DirectGov replaces Downing Street’s online petition page
A new e-petition website for Downing Street has been set up to give the public a ‘megaphone’.
The replacement of the defunct Downing Street online petition website was announced today, with the website now being under the banner of DirectGov as opposed to under Downing Street.
Any petition which gains over 100,000 signatures will trigger consideration for debate in Parliament, with the Commons backbench business committee deciding the qualifying petitions should be brought up during one of the 35 days allocated each session for non-governmental business.
Commons Leader Sir George Young described it as a “step towards a more accessible and transparent” Parliament.
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Petition that are libellous, offensive, duplicates existing open petitions or not relating to government will be rejected. Moderators will also block any petitions that concern honours and appointments.
Sir George said: “In recent weeks, Parliament has been at the centre of public interest, by leading the debate on phone hacking allegations.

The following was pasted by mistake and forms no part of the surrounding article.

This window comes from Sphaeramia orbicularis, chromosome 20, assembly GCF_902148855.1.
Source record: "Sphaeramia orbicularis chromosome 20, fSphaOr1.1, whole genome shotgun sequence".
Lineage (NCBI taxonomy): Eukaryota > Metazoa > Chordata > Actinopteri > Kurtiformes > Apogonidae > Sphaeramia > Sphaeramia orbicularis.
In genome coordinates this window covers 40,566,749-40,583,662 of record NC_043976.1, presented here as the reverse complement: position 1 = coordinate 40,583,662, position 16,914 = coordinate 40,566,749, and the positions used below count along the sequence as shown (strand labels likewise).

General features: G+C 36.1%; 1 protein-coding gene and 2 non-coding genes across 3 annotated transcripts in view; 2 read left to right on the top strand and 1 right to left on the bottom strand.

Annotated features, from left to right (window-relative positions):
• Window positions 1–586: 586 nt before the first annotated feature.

“But this shouldn't mean that Parliament becomes complacent. There's much more that we can do to build confidence in the work of the House of Commons and we should continue to find new ways of encouraging people to engage.
“The public already have many opportunities to make their voices heard in Parliament, and this new system of e-petitions could give them a megaphone.
“Of course, parliamentary time is not unlimited and we want the best e-petitions to be given airtime - so we will monitor the site closely over the coming months to assess whether the 100,000 figure is an appropriate target.”